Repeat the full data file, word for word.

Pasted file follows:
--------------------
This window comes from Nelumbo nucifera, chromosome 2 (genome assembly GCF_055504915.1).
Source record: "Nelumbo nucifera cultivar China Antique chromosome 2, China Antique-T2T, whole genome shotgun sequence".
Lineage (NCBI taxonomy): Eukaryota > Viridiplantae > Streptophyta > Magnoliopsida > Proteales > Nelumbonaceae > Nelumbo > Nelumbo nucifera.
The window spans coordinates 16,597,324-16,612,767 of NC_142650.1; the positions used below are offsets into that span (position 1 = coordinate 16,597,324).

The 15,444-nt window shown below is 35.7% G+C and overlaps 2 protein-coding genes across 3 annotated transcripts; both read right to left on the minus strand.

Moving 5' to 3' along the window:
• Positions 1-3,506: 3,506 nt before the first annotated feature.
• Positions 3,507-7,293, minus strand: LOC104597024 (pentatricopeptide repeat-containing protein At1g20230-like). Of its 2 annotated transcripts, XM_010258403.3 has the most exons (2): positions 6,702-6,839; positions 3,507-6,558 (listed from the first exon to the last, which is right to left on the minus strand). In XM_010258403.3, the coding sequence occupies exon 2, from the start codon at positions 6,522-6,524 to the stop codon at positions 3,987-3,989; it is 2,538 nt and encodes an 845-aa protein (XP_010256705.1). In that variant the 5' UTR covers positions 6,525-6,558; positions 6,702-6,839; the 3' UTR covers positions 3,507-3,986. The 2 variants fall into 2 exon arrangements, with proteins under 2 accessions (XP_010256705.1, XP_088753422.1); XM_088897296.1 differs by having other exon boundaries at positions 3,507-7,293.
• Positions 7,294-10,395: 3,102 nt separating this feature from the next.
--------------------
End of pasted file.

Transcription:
This window comes from Nelumbo nucifera, chromosome 2 (genome assembly GCF_055504915.1).
Source record: "Nelumbo nucifera cultivar China Antique chromosome 2, China Antique-T2T, whole genome shotgun sequence".
Lineage (NCBI taxonomy): Eukaryota > Viridiplantae > Streptophyta > Magnoliopsida > Proteales > Nelumbonaceae > Nelumbo > Nelumbo nucifera.
The window spans coordinates 16,597,324-16,612,767 of NC_142650.1; the positions used below are offsets into that span (position 1 = coordinate 16,597,324).

The 15,444-nt window shown below is 35.7% G+C and overlaps 2 protein-coding genes across 3 annotated transcripts; both read right to left on the minus strand.

Moving 5' to 3' along the window:
• Positions 1-3,506: 3,506 nt before the first annotated feature.
• Positions 3,507-7,293, minus strand: LOC104597024 (pentatricopeptide repeat-containing protein At1g20230-like). Of its 2 annotated transcripts, XM_010258403.3 has the most exons (2): positions 6,702-6,839; positions 3,507-6,558 (listed from the first exon to the last, which is right to left on the minus strand). In XM_010258403.3, the coding sequence occupies exon 2, from the start codon at positions 6,522-6,524 to the stop codon at positions 3,987-3,989; it is 2,538 nt and encodes an 845-aa protein (XP_010256705.1). In that variant the 5' UTR covers positions 6,525-6,558; positions 6,702-6,839; the 3' UTR covers positions 3,507-3,986. The 2 variants fall into 2 exon arrangements, with proteins under 2 accessions (XP_010256705.1, XP_088753422.1); XM_088897296.1 differs by having other exon boundaries at positions 3,507-7,293.
• Positions 7,294-10,395: 3,102 nt separating this feature from the next.